India is experiencing rapid urban growth in a context where city governments are weak or non-existent. Deficiencies in urban governance and management in India reflect structural and institutional problems that will not be resolved by advanced data systems or sensor-equipped infrastructure networks. Public-private partnerships, the Modi government’s preferred model for smart city development and management, in order to serve the public interest as well as private interests, will require an effective and locally-accountable government partner. The trappings of a smart city—cyber highways, digital sensors, smart cards and computerised management systems—will remain just trappings, like the city development plans and environmental policies Indian cities regularly prepare but rarely implement, unless city governments have the incentives and resources to use them.
As an example, a centralised data system might help city authorities analyse where flooding is likely during the monsoons and anticipate related problems of water contamination, disease outbreaks and electrical fires. They could take steps to mitigate risks, reach out to affected communities and line up resources to respond quickly. But their incentives to take coordinated action, which localities to prioritise and which ones to disregard, have to do with politics. A city administration is more likely to be responsive if it is accountable to local citizens. And, of course, if it has the data analysts, engineers, fire-fighters and fire-trucks, public health facilities and staff to execute its plan. Even India’s largest and wealthiest cities are under-resourced and under-equipped.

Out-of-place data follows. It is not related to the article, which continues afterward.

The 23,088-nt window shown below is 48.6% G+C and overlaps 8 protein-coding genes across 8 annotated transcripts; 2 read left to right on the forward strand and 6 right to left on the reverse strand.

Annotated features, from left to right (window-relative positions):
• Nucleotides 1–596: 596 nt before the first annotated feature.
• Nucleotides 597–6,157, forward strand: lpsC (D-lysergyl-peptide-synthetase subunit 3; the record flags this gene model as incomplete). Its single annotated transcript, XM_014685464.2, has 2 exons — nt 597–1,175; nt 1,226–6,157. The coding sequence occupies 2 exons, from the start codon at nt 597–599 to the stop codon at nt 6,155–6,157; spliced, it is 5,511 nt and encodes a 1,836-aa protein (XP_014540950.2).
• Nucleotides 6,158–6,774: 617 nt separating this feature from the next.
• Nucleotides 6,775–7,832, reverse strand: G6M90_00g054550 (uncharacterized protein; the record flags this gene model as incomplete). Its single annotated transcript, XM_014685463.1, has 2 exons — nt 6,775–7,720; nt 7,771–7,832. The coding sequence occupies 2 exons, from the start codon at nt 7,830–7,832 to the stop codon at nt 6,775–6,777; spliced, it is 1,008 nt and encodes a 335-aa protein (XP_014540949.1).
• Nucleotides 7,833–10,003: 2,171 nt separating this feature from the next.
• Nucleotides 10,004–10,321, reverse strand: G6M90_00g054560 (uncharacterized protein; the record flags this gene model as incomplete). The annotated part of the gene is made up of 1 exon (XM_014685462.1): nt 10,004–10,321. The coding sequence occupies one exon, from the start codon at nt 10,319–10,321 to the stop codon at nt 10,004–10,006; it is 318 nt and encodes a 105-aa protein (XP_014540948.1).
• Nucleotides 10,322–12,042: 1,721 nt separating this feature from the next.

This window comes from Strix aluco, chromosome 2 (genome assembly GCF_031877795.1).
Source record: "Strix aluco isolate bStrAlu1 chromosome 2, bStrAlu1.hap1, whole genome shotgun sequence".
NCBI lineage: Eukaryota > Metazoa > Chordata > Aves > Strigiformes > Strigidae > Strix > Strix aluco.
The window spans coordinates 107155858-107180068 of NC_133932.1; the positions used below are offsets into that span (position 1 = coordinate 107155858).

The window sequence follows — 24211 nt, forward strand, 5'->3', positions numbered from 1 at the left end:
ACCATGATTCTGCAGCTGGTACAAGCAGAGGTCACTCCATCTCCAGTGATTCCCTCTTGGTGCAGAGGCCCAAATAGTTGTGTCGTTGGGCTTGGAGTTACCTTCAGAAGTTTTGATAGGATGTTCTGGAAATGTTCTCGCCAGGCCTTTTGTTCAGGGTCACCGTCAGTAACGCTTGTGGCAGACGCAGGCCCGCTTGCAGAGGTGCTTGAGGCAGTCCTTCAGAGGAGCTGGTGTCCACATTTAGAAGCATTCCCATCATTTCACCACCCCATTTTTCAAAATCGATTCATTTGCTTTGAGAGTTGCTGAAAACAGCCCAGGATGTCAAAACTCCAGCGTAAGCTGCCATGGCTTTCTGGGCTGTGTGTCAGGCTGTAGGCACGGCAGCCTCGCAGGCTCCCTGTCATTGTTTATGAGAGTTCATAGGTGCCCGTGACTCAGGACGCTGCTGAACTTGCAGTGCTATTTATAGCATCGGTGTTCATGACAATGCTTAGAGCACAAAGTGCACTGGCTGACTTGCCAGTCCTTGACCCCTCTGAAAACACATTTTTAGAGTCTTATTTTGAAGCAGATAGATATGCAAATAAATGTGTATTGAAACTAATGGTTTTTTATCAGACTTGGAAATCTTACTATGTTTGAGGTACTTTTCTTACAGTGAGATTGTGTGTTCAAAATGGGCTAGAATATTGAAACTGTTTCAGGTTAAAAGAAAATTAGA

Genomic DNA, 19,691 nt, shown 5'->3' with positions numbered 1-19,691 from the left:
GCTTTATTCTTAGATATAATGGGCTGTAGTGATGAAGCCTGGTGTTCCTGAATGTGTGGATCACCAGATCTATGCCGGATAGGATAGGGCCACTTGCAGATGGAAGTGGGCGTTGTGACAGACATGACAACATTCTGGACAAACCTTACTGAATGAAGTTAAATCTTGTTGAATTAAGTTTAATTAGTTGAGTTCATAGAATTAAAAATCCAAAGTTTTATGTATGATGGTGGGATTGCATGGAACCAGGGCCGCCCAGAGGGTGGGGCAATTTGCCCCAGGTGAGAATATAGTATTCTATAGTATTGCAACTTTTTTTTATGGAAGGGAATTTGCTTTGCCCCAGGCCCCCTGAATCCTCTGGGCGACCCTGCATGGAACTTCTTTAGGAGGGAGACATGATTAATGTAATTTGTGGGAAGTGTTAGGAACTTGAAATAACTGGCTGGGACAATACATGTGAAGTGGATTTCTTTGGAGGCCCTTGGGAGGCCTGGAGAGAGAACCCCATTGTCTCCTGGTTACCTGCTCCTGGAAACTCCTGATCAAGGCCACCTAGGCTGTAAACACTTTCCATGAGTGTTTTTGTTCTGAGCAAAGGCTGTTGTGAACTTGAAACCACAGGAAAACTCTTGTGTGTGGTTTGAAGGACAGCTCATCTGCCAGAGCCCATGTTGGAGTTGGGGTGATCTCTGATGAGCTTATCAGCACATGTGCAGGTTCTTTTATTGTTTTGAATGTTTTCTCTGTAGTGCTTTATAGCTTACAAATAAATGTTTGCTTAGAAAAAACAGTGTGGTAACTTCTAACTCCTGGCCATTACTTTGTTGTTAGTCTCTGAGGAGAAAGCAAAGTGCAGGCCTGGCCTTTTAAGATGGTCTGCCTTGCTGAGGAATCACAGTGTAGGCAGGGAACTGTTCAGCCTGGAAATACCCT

The plan to build a hundred new smart cities is both grandiosely ambitious as well as deeply inadequate. By 2040, India’s urban population will be over 600 million. Amartya Sen describes India as a place where ‘islands of California’ exist amidst a ‘sea of sub-Saharan Africa’. To mitigate, rather than entrench inequities, India needs an urban agenda that is more wide-ranging, inclusive, sustainable and locally-driven than the one centred on new smart cities. To improve urban environments, support decent jobs, tackle urban poverty or adapt to climate-change, cities need not just policies and computerised management systems, but the incentives and the means to implement them.